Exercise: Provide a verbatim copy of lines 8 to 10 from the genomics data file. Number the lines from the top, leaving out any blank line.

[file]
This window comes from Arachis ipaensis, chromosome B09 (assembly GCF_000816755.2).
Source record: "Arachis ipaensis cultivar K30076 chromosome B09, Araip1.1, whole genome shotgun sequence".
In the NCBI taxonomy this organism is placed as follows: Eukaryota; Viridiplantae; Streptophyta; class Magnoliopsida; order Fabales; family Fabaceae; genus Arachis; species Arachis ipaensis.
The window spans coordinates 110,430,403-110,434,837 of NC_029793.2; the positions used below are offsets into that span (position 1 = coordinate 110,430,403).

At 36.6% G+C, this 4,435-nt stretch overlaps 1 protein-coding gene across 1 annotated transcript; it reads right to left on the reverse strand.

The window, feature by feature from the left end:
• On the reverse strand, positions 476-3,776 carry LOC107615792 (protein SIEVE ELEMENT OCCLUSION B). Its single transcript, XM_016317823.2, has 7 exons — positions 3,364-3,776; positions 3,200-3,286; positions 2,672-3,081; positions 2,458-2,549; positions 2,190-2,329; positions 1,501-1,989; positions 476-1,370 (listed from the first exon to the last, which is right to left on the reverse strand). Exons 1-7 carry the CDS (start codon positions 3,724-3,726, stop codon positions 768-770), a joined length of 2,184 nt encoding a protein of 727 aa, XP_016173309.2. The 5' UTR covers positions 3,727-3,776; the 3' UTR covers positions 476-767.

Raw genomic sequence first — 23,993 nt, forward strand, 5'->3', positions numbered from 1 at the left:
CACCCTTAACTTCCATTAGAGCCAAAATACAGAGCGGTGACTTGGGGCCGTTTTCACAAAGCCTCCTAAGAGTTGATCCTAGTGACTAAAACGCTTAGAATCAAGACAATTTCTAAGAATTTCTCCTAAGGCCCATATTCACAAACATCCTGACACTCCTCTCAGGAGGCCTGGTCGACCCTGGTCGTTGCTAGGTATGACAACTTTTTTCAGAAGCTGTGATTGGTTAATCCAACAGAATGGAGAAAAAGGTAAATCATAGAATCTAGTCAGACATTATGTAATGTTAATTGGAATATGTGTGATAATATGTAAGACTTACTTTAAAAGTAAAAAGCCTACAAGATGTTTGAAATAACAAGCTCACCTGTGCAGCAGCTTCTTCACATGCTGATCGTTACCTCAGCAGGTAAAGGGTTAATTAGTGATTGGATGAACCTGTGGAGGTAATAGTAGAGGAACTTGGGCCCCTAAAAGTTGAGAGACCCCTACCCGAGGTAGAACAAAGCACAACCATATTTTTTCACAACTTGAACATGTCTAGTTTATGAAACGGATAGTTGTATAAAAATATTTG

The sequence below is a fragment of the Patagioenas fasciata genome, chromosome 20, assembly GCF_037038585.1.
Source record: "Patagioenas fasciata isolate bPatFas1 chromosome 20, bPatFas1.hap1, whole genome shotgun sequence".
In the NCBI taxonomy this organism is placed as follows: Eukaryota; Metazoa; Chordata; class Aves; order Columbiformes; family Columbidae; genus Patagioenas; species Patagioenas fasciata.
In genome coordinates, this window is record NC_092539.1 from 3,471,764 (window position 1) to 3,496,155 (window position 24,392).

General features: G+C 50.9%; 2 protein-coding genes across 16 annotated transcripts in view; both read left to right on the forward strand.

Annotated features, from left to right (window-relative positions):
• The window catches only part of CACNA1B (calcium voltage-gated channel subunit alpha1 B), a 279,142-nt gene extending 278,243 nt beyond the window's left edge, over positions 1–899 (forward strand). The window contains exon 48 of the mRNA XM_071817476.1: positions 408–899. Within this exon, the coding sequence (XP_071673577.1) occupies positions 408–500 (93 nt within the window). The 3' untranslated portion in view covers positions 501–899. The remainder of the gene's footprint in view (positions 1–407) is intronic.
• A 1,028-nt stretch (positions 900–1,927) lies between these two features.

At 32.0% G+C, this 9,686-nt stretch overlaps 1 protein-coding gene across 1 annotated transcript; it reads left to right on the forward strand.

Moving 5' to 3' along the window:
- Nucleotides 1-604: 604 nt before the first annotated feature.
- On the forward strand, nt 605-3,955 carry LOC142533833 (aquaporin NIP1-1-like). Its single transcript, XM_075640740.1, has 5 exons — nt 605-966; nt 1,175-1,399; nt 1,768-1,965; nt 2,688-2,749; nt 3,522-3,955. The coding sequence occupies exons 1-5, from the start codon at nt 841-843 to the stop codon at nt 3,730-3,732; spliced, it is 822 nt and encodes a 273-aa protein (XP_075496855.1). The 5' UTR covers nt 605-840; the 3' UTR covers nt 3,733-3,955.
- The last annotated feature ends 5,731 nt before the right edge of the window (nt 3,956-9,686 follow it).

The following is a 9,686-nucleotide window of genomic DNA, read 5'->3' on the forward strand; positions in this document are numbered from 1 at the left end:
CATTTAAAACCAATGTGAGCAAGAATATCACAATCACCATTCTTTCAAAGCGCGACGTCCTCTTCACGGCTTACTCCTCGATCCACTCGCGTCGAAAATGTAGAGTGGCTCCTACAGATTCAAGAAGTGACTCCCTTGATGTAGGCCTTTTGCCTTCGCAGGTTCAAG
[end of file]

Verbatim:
Raw genomic sequence first — 23,993 nt, forward strand, 5'->3', positions numbered from 1 at the left:
CACCCTTAACTTCCATTAGAGCCAAAATACAGAGCGGTGACTTGGGGCCGTTTTCACAAAGCCTCCTAAGAGTTGATCCTAGTGACTAAAACGCTTAGAATCAAGACAATTTCTAAGAATTTCTCCTAAGGCCCATATTCACAAACATCCTGACACTCCTCTCAGGAGGCCTGGTCGACCCTGGTCGTTGCTAGGTATGACAACTTTTTTCAGAAGCTGTGATTGGTTAATCCAACAGAATGGAGAAAAAGGTAAATCATAGAATCTAGTCAGACATTATGTAATGTTAATTGGAATATGTGTGATAATATGTAAGACTTACTTTAAAAGTAAAAAGCCTACAAGATGTTTGAAATAACAAGCTCACCTGTGCAGCAGCTTCTTCACATGCTGATCGTTACCTCAGCAGGTAAAGGGTTAATTAGTGATTGGATGAACCTGTGGAGGTAATAGTAGAGGAACTTGGGCCCCTAAAAGTTGAGAGACCCCTACCCGAGGTAGAACAAAGCACAACCATATTTTTTCACAACTTGAACATGTCTAGTTTATGAAACGGATAGTTGTATAAAAATATTTG

The sequence below is a fragment of the Patagioenas fasciata genome, chromosome 20, assembly GCF_037038585.1.